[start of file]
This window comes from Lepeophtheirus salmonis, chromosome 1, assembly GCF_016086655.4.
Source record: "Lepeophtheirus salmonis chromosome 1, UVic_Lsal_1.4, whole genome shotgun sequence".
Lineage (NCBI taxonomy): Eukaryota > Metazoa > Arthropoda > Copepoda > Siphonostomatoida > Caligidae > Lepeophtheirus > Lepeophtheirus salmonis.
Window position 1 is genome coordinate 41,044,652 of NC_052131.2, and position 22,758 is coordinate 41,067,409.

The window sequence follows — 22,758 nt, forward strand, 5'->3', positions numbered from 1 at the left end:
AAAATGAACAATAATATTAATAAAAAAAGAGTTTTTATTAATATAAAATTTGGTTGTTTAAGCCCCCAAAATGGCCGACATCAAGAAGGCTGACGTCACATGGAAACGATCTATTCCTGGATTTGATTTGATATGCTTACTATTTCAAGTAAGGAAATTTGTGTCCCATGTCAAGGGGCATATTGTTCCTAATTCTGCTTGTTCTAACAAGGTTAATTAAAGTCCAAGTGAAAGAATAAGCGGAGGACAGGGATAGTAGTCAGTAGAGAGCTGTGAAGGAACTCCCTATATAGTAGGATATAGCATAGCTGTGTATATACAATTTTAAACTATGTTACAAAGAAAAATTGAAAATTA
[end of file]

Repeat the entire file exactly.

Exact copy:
This window comes from Lepeophtheirus salmonis, chromosome 1, assembly GCF_016086655.4.
Source record: "Lepeophtheirus salmonis chromosome 1, UVic_Lsal_1.4, whole genome shotgun sequence".
Lineage (NCBI taxonomy): Eukaryota > Metazoa > Arthropoda > Copepoda > Siphonostomatoida > Caligidae > Lepeophtheirus > Lepeophtheirus salmonis.
Window position 1 is genome coordinate 41,044,652 of NC_052131.2, and position 22,758 is coordinate 41,067,409.

The window sequence follows — 22,758 nt, forward strand, 5'->3', positions numbered from 1 at the left end:
AAAATGAACAATAATATTAATAAAAAAAGAGTTTTTATTAATATAAAATTTGGTTGTTTAAGCCCCCAAAATGGCCGACATCAAGAAGGCTGACGTCACATGGAAACGATCTATTCCTGGATTTGATTTGATATGCTTACTATTTCAAGTAAGGAAATTTGTGTCCCATGTCAAGGGGCATATTGTTCCTAATTCTGCTTGTTCTAACAAGGTTAATTAAAGTCCAAGTGAAAGAATAAGCGGAGGACAGGGATAGTAGTCAGTAGAGAGCTGTGAAGGAACTCCCTATATAGTAGGATATAGCATAGCTGTGTATATACAATTTTAAACTATGTTACAAAGAAAAATTGAAAATTA